Help children orphaned by COVID-19, orders Supreme Court

‘We do not know the age of these children starving on the streets or how many of them are there in such a large country’

Updated - May 28, 2021 10:25 pm IST

Published - May 28, 2021 05:23 pm IST - NEW DELHI:

A view of the Supreme Court of India. File

A view of the Supreme Court of India. File

The Supreme Court on Friday said precious time was being lost as children orphaned, abandoned and traumatised by the COVID-19 pandemic were starving without food on the streets of “this large country”.

The apex court ordered district authorities across the country to immediately fan out and identify these children in need of care and provide them with basic needs like food, shelter and clothes.

“Days are passing by without children getting any food... Hope you will understand [to the Centre and the State governments] the agony these children are undergoing on the streets... We do not know the age of these children starving on the streets or how many of them are there in such a large country,” a visibly anguished Justice L. Nageswara Rao, accompanied by Justice Aniruddha Bose on the Bench, said.

The Centre, represented by Additional Solicitor General Aishwarya Bhati, said it “anticipates a rise in the number of children”.

Also read: 577 children orphaned by COVID-19 identified across the country: govt.

Justice Rao said the actual number of children abandoned or orphaned may be much more than what has been cited in official and news reports.

Ms. Bhati and advocate Swarupama Chaturvedi, for the National Commission for the Protection of Child Rights, said the Commission had an online portal ‘Bal Swaraj’ wherein district authorities could individually upload the figures of orphans and children in need of care and protection within their respective jurisdictions. District authorities have already been given the password to operate the portal.

Also read: Special package for children orphaned by COVID-19

The court directed the district authorities in every State to upload the details of children who were orphaned and in a position requiring care and protection after March 2020, the month when the pandemic began in India. The court asked the States to separately provide the facts and figures of such children by Sunday evening. The court scheduled a hearing on Tuesday.

The hearing on Friday was based on an urgent application filed by the amicus curiae , advocate Gaurav Agrawal, who placed on record a report in The Hindu about the plight of children during the pandemic.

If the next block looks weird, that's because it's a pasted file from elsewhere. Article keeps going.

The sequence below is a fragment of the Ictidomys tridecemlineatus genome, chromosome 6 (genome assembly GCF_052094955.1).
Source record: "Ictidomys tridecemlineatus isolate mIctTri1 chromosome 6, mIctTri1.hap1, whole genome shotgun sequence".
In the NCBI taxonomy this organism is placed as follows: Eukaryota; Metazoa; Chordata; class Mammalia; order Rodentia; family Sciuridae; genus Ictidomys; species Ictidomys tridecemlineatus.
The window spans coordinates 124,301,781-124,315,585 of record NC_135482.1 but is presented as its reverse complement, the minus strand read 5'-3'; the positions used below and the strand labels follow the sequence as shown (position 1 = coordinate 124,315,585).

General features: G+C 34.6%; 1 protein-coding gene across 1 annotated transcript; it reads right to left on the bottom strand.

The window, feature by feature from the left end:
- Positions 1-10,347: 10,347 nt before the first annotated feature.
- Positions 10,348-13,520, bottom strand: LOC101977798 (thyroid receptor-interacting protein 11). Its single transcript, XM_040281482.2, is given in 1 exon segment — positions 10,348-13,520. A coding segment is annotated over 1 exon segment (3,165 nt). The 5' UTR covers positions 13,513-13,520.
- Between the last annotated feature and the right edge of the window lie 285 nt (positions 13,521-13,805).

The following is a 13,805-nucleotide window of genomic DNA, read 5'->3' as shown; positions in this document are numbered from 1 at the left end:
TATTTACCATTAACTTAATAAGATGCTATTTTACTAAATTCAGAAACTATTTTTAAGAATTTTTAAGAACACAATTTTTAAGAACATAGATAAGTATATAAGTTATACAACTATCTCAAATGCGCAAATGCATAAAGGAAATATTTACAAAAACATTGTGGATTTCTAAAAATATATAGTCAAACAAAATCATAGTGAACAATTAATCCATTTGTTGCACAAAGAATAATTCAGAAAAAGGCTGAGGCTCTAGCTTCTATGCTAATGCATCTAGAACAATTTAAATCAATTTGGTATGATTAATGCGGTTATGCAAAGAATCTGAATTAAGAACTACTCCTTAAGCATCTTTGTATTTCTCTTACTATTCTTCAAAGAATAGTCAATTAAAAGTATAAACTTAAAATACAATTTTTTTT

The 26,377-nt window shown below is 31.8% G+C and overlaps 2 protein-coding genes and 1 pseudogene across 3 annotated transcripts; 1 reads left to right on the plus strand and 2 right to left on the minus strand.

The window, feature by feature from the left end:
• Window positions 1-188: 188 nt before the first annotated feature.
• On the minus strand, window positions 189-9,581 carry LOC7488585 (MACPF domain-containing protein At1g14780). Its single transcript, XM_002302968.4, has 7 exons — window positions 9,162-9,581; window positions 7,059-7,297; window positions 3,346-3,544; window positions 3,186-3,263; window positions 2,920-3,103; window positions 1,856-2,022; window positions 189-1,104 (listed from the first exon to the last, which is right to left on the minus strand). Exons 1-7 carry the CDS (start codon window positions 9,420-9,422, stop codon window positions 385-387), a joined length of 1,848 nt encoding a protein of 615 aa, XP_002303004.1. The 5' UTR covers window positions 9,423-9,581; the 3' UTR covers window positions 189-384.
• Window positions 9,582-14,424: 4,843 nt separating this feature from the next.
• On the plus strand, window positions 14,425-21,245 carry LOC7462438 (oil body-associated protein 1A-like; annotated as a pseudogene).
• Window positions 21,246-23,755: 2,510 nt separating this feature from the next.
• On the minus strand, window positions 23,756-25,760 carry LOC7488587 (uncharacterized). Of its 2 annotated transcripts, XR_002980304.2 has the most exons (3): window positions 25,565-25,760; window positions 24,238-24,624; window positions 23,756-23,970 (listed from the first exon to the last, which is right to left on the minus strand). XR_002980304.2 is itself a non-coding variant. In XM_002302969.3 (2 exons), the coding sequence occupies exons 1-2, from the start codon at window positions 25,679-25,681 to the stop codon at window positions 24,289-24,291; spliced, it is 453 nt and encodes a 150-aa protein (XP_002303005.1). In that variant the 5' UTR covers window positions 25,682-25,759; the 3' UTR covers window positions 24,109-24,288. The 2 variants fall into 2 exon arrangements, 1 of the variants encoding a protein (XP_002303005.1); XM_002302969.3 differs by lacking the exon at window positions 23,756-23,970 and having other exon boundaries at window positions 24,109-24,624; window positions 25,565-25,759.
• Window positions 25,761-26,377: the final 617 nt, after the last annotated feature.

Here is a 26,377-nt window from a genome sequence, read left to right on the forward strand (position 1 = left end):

Also read: Sonia urges PM to give free education to children who lost parents in pandemic

Mr. Agrawal said the pandemic has wrecked havoc in the lives of many children who hade either lost both parents or guardians to the virus.

He said, quoting the newspaper report, that there has been a marked increase in child trafficking, especially of girls. Mr. Agrawal said the government had an obligation to protect children. He recommended the setting up of task forces in every district to look out for children who have been made vulnerable by the pandemic.

“What have States done for these children? COVID or no COVID, it is the obligation of our authorities to take care of orphans... First, the authorities should identify children orphaned and those in need of immediate care. This has to be done at district or block level, whatever. You have to take care of their immediate needs... You [States] have to come back on Tuesday and tell us what steps you have taken,” Justice Rao addressed the lawyers appearing for the States.

The court acknowledged that some States had already announced welfare policies for children orphaned by COVID-19.

“In Kerala, the government has announced a package to give ₹3 lakh to these children as a lump sum....” Justice Rai said.

The Kerala government would provide a monthly stipend of ₹2,000 to the children till they were 18 years of age. It has also decided to bear the cost of their education up to the degree level.

“So every State may have its own approach, we need to know what they are,” Justice Rao said.

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